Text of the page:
It is crazy to think that the original Duke Nukem 3D was released 20 years ago, changing what Duke Nukem would be forever. For those of you who don’t know, Duke Nukem started out as a 2D side-scroller for the PC and stayed this way for its first two installments. However, in 1996, 3D Realms, following in the footsteps of iD Software and their titles Doom and Wolfenstein, changed Duke into the first-person shooter we have grown to know and love.

In Duke Nukem 3D: 20th Anniversary World Tour (what a mouthful) we see the re-release of all four original episodes with as little touch up as possible. In this new release, Gearbox added a fifth episode, Alien World Order, bringing us seven new levels. They kept the graphics of this new chapter very true to the original game, even building it with the same tool kits and assets that were used in the original. In the newest episode, Gearbox takes us around the world traveling through everything from Russia and Egypt to Hollywood and Rome all while killing alien baddies along whole way.


Here’s what I liked:

Audio — Since the game was originally released in 1996, almost all the Duke Nukem recordings are pretty rough, so they decided to hit up Jon St. John (the voice of Duke Nukem) and have him record all his old lines again, as well as a few new ones for the new episode. They also reached out to the original composer, Lee Jackson, to write new music so it would have the same aesthetic and feel as the original. These were brilliant choices on Gearbox’s part as it definitely is pleasing to the ears and sounds just like you remember and expect it to.

Keeping it Old School– Gearbox did rework the lighting and textures to brighten it up and smooth it out some, but other than that, it’s damn near untouched. This being the 20th anniversary of the game, no one is looking for a completely remastered, built from the ground up, game. What people are looking for, is exactly what they get, a game that still looks like they remember. Now mind you, I did say that they touched up a couple things, but that is needed as your memory would have been let down without it. You can press down on the d-pad and switch to the original graphics to see how much they changed. As you will see, it isn’t much.

Cheat Codes– I love cheat codes. That’s right, I do – I’m a dirty, filthy cheater. As a gamer who grew up playing games in the late 80s and all through the 90s, things like Game Genie and GameShark were a big deal. They made impossible games like Battletoads possible and made games like Contra even more fun than they already were. Cheat codes are also one of the best things about Duke Nukem so you don’t have to actually be good to “kick ass” and “chew bubble gum.”


Here’s what I didn’t like:

Dukematch — The online scene for Duke Nukem 3D is virtually nonexistent – I waited 45 minutes at some points before I finally gave up. I’m sure this is why they made the bot system, which at first thought is a great idea. Unfortunately, the A.I.’s difficulty is not adjustable, and it seems to only have one set of instructions: run and gun. In 90% of the matches they would pile up on each other in one spot of the map, occasionally venturing off to get a gun or two. This made winning matches easy and boring, just taking my time to grab the pipe bombs or RPG so I could just blow them all up at once over and over again.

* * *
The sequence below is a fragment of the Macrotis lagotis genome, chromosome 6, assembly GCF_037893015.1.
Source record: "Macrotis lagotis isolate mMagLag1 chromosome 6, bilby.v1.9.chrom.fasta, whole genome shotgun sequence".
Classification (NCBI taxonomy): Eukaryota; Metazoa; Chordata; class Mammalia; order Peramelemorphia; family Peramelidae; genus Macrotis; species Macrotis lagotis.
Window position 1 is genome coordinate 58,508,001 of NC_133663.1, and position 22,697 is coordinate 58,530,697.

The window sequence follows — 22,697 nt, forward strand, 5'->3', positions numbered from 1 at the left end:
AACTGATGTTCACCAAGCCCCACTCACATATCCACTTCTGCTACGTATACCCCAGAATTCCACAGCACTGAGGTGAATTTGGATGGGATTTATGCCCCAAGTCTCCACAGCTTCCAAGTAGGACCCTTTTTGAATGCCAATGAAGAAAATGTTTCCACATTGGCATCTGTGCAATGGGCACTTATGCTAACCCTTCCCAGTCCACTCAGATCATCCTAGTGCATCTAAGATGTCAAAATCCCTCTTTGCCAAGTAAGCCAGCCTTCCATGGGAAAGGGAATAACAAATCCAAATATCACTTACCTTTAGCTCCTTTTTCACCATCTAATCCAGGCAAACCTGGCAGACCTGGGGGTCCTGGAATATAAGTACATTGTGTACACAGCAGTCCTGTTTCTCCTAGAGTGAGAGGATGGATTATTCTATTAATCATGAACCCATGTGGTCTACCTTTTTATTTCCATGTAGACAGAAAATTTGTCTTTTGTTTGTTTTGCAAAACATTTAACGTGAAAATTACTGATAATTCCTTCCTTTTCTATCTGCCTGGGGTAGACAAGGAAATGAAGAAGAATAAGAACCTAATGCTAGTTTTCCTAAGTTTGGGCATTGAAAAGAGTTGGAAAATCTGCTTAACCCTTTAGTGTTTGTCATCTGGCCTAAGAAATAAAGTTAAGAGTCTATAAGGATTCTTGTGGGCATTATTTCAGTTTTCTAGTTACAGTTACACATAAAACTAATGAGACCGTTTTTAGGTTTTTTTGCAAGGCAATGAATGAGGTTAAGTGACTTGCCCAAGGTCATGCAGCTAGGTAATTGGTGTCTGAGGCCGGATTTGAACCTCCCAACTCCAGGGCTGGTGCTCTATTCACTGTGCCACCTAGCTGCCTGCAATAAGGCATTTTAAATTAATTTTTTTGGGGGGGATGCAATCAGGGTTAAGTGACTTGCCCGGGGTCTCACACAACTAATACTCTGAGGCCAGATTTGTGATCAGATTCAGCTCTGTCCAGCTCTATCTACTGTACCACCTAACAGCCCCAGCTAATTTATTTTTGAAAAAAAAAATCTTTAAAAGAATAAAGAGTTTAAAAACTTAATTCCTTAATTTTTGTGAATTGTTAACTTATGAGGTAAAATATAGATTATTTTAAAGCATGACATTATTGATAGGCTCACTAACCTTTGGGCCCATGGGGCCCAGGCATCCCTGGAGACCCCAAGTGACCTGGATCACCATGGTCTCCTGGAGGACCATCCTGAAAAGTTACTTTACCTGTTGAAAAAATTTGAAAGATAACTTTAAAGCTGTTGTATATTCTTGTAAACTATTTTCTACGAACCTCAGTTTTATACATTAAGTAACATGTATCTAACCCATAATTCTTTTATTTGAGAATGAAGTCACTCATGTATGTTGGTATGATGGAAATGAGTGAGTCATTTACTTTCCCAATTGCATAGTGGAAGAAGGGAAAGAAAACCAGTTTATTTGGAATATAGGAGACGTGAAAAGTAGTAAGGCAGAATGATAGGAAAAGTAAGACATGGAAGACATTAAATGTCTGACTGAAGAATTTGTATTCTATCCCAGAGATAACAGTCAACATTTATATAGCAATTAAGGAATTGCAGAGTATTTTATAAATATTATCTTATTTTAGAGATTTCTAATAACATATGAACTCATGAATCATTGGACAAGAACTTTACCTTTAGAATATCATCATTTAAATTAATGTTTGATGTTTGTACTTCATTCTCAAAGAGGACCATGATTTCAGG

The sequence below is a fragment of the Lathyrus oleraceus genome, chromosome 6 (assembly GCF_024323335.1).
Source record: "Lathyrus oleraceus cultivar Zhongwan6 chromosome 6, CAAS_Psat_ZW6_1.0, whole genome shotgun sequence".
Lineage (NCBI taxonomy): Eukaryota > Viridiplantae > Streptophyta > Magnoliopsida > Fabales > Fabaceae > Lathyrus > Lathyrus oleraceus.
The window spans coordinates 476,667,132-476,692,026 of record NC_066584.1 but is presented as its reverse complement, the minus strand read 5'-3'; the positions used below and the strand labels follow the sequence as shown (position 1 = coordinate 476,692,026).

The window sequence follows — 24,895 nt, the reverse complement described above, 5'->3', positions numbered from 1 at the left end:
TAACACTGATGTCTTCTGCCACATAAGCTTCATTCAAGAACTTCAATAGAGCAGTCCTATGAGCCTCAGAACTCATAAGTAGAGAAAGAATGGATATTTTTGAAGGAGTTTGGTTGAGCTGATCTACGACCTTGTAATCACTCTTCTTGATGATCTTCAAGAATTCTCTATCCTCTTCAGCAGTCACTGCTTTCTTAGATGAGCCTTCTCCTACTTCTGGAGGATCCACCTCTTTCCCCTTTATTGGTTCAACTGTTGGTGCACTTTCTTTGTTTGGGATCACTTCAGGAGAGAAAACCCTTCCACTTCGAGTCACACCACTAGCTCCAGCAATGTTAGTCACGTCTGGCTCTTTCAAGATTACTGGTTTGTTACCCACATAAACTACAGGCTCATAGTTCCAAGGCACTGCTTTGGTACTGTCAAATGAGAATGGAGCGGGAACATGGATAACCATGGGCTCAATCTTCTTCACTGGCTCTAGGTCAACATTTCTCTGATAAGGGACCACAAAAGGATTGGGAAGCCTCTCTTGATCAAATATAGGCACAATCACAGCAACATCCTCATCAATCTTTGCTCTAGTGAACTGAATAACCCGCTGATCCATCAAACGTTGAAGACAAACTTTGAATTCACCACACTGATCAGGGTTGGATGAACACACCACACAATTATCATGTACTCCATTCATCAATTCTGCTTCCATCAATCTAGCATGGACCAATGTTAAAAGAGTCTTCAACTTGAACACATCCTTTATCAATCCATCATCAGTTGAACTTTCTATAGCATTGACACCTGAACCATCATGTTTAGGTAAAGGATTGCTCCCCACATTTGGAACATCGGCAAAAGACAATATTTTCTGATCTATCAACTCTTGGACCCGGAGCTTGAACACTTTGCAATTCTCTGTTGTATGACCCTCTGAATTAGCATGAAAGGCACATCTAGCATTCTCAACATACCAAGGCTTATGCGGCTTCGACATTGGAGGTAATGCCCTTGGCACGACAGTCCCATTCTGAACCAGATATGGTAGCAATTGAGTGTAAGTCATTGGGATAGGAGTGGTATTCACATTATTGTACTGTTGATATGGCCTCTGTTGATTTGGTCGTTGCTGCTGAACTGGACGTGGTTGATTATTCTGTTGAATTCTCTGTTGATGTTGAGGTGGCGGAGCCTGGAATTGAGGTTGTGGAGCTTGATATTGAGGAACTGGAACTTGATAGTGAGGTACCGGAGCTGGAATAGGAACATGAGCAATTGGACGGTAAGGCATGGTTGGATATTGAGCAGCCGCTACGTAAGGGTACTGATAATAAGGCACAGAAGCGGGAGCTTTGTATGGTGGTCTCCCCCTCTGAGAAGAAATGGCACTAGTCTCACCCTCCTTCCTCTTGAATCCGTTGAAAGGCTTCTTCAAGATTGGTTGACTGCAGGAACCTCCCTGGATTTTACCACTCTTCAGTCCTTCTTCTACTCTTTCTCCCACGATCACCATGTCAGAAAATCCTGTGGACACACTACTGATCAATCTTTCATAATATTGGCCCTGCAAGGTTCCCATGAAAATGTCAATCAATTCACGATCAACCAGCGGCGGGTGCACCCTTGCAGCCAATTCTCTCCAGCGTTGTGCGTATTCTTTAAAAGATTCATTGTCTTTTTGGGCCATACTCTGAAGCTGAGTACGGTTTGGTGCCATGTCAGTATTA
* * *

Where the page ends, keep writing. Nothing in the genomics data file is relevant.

No auto-save — As an everyday gamer, I have grown to expect auto-save of some sort in all games. Sometimes it’s at the end of a level, other times at checkpoints throughout the level and some games today even save every step of the way so you never lose more than a few seconds of play. Duke Nukem does none of these, so if you crash, lose power or just leave to go have a life, you better remember to manually save or you will lose hours of progress.

Hard Crashes — I get that Gearbox didn’t want to change much as they were trying to stick to the original feel and look. Though I have to say, not fixing glitches that cause hard crashes, kicking me all the way back to the dashboard, is one memory of the original I could have done without. I was actually able to trigger a hard crash on one specific level by purposely progressing through it a specific way. This is unacceptable. If you add in the aforementioned save issue, this can definitely lead to a rage quit moment.


Wrap up:

It feels like me and Duke have been killing alien scum for a long time now, but honestly, we haven’t. We saved the world a few times in the 90s and then it was fifteen long years before we saw him again. As I replay Duke Nukem 3D, I realize that most of what made this game great was only great because no one else had done it like them yet. Crude, rude, tons of pop culture references and lots of easter eggs, Duke was a first of its kind. Twenty years later, untouched and carrying a $20 price tag, Duke feels more like a washed up has-been than the kick ass hero I remember.

Score: Reader’s Choice

Duke Nukem 3D: 20th Anniversary World Tour was developed by Gearbox Software and was published by Gearbox Publishing. It was released on October 10, 2016 for $19.99. A copy of the game was provided at no charge for review purposes.